Our first offering is the last hour and a half
of WIBG. The date was September 10, 1977.
We have broken the file up into 5 parts to decrease
the download time (run times are listed in parenthesis the description).
Two airchecks from Bob, both from 1969. You can REALLY hear the format
at work when you listen to both. The songs change but the 'breaks' are pretty
much the same. Thanks to Bruce Bonner for sharing them with us.
Last Happy Jack Show
Feb. 4, 1969. Last 1/2 hour of Happy Jack before he returned to Pittsburgh.
His 'goodbye speech' at the the end must have given Paul Drew (who was consulting
the station) a fit! It ain't the typical Paul Drew 10 second break!
Mike Sherman/WIBG (7:10)
Actually, I think this tape is a "production room special". However,
the formatics are CLASSIC Drake. Besides,
it features my favorite WIBG jingle package.
John Records (truly IS his middle name) Landecker
Again, this one is done in 4 parts to make download time easier. The
first part is kind of disjointed but the other 3 are "straight-through". A
friend of mine recorded this tape. You can hear the interference when he passes
It was recorded during the "Autumn Rock Bonanza" (don't know what year)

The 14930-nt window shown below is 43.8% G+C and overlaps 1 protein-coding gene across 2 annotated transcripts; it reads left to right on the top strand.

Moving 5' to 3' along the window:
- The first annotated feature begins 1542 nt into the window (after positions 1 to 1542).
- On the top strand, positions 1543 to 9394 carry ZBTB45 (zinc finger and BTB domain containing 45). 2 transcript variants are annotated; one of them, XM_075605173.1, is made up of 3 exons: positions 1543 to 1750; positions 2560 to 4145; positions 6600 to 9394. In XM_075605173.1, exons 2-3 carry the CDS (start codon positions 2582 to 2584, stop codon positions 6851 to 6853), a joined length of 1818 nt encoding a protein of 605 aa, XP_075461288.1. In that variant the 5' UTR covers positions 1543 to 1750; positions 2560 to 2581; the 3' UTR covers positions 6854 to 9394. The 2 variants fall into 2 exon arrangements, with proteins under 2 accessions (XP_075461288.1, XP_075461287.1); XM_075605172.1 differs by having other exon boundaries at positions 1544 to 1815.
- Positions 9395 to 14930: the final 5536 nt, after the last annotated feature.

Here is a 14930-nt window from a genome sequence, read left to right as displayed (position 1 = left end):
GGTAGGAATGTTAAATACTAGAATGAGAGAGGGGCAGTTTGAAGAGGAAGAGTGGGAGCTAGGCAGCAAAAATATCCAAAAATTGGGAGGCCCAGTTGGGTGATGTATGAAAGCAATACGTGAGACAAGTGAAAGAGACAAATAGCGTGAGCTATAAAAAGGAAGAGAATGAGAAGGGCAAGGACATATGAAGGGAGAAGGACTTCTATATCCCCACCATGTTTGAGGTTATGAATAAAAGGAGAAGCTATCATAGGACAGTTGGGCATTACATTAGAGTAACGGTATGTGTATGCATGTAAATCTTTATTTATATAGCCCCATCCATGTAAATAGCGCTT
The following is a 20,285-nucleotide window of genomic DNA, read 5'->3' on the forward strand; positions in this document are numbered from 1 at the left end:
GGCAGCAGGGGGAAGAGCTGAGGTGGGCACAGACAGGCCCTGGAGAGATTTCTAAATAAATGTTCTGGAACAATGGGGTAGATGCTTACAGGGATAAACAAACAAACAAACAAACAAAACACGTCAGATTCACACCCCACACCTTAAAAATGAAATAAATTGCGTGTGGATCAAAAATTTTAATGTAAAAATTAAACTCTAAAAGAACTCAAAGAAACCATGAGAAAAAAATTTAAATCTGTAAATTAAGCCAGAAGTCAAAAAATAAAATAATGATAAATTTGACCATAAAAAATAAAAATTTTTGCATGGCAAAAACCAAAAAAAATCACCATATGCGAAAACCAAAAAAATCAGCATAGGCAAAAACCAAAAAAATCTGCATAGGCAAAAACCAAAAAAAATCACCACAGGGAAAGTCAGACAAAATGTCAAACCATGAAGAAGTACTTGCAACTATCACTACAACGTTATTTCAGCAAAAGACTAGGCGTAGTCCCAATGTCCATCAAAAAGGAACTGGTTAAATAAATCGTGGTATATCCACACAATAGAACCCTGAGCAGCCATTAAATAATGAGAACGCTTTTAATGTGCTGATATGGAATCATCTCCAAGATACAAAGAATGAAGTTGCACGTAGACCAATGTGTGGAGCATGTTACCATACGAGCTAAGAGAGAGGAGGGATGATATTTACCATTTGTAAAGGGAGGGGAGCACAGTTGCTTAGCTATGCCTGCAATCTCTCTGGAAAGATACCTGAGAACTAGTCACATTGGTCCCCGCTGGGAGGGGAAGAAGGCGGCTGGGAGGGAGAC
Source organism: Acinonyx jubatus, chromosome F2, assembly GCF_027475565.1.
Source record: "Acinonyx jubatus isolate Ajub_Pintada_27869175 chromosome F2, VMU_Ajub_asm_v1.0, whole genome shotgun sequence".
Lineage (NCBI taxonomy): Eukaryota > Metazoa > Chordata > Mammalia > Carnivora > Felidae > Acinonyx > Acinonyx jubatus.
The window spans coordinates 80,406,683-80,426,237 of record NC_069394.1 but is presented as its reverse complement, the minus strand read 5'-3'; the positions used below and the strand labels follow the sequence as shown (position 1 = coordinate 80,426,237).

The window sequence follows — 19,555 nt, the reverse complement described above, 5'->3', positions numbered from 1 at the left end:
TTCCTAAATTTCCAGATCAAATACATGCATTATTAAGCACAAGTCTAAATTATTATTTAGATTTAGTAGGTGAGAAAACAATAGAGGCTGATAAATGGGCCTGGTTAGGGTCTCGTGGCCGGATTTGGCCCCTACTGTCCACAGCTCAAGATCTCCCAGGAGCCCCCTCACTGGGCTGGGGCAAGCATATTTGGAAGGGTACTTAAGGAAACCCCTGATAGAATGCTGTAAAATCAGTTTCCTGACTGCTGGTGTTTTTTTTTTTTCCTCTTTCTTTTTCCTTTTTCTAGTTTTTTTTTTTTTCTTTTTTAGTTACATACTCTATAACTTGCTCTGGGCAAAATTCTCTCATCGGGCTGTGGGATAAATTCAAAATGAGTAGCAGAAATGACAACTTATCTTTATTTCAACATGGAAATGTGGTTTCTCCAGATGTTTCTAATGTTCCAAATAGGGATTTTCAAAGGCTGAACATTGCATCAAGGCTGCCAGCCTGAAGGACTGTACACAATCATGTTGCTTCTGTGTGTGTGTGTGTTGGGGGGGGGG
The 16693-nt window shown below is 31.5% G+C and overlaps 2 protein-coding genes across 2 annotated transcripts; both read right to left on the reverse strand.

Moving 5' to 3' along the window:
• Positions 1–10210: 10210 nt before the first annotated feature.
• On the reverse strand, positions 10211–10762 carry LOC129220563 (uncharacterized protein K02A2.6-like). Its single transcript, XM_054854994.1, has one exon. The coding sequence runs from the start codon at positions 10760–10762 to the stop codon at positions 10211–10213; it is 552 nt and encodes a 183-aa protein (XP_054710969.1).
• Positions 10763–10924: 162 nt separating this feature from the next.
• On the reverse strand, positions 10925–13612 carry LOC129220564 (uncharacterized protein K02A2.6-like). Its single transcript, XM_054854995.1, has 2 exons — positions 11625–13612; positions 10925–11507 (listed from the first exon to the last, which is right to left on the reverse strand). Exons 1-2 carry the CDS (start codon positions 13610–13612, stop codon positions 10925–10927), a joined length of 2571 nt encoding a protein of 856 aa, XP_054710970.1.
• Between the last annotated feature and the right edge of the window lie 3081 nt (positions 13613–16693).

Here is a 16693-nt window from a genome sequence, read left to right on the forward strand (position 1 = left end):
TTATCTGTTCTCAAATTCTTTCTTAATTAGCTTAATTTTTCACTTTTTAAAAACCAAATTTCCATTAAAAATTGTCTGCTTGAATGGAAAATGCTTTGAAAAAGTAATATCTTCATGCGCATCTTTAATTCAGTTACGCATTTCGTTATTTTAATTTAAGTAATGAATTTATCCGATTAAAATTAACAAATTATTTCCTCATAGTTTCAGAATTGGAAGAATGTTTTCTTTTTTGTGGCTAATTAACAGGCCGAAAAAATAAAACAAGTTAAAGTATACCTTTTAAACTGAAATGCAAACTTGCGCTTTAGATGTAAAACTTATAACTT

The "All New" WIBG
This is from April 1976 (thanks to Scott Gibbons, OM of WKOX in Framingham, MA).
After hearing the jingles, I can see why the station went off the air
a year and a half later! They sound like they should have been on a "beautiful
music" station. There's one in the middle of the morning show that's about
6 seconds. You won't even realize it's a jingle until it's almost over!
We've broken it up into 5 parts (corresponding to normal radio dayparts)
to make it easier to listen to.
Bill Wright, Sr.
September means back to school. And it also means 'The Rebel' is on WIBG.
From September 6, 1960.
If you think the all-night show is a 'throw-away',think again while you listen to
Bob Gross from January 20, 1971.
A very short Don Cannon promo done by, who else? Don himself.
Stations always put together a profile of what they sound like so agency types,
who are not in the market, can hear what the station sounds like. Here's one
from April, 1977; just 5 months before WIBG signed off forever.
November 14, 1961. You can tell that WIBG was really NOT geared toward a younger
audience at this time (although they claimed to be). LOTS of news, sports
and COMMERCIALS! And those jingles seemed to be longer than some of the songs!
In 1968, Paul Drew was programming WIBG and you can hear the influence. A
jingle between every song and Ray reading jock liners.